The likelihood of being sued by a consumer is high, even if most cases are frivolous. “SHA’s own statistics show that the intimated values for personal injury claims against businesses have grown by at least 56% in a space of two years. The frequency of claims has also increased exponentially. Adding to that, the cost of adequate legal defence has gone up by between 8% and 10% annually in recent years. Considering that liability cases routinely take three to five years to reach settlement, the inflationary effect of legal fees will definitely be felt.

In light of this, retailers must take the necessary precautions to manage potential liability risks related to their use of hand sanitisers. “Retailers can start by putting up large visible disclaimers warning customers about any potential adverse effects of hand sanitisers – specifically indemnifying themselves from liability. They should further stipulate that while customers are required to be sanitised, they may decline to do so if they have their own sanitiser, and apply it before entry under supervision of the store. Retailers must also ensure that the products they use on consumers are approved as medically safe. In short, retailers should act in a way that a “reasonable retailer” would, and apply the necessary precautions.

For any advice or assistance regarding public Liability cover phone 031-5021922 or leave your details on our website www.esbrokers.co.za


Cape Business news –supplied by SHA Specialist Underwriters

DOG POISONING: HOW YOU COULD SAVE YOUR DOG’S LIFE




Dogs have evolved into more than just a man’s best friend, they are our loyal companions and our trusted protectors. But how do we protect them? We have seen dog poisonings become more and more prevalent during housebreakings and we want to make sure that you know how you could save your dog’s life if he or she is poisoned.

The ease with which robbers can feed your dog a poisoned piece of meat makes it exceptionally difficult to avoid and prevent poisoning altogether. Apart from training your dog not to eat from a stranger or nibble on something they found thrown onto the property, which would defy their natural instincts, poison prevention for your pet is quite grim. This is why we want to equip you with the following information centered around saving your dog’s life should you be able to determine that they ingested poison.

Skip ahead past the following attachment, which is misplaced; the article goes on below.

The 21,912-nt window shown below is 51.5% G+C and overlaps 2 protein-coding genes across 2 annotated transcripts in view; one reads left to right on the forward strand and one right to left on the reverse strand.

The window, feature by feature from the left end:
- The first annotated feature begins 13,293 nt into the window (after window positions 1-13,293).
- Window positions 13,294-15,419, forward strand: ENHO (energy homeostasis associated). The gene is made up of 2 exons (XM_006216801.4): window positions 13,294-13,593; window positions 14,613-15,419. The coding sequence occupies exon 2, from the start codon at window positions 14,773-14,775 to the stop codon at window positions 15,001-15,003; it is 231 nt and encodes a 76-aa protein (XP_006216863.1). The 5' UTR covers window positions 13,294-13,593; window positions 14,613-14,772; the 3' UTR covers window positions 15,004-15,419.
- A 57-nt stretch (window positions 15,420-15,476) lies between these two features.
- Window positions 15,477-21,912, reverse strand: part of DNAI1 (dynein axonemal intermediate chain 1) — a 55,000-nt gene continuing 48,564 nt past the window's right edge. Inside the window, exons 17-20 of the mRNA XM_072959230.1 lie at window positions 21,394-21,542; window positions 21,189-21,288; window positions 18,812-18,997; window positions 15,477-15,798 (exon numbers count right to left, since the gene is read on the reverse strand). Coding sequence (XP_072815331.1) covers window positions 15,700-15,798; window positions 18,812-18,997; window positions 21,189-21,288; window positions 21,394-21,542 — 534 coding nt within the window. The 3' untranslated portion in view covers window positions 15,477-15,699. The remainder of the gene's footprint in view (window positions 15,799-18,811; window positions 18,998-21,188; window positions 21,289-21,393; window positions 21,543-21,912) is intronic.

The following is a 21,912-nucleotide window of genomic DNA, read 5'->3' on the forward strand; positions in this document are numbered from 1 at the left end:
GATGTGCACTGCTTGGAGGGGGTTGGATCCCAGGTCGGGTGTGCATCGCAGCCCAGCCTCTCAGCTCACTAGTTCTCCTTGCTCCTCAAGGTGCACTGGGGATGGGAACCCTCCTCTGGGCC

Know the Symptoms

When you know your dog well, it is easy to know when something is wrong. A poisoned puppy could display any of the following symptoms so look out for these when you notice any unusual behaviour:

·         Vomiting

·         Diarrhea

·         Seizures

·         Blood in the stool

·         Lethargy

·         Loss of appetite

·         Bruising

·         Nosebleeds

·         Irregular heartbeat

·         Inability to urinate

If your dog indicates any of the above symptoms, then you need to consult a vet immediately. Do not, under any circumstances, try to treat your dog with a home remedy or try to induce vomiting. Rather wait for instructions from your vet or drive your dog through to the emergency room as soon as possible. Take great care to transport them carefully to avoid further stress and anxiety, which could cause your dog’s state to deteriorate further.

Scan your surroundings

You will need to make sure that the remains of the poison are removed from your yard, or anywhere within your dog’s reach. This will help prevent your pet from consuming the dangerous substance again when they are back home or if you have other pets in the yard. Look for odd food items such as meat or bread that would be thrown over your gate or walls.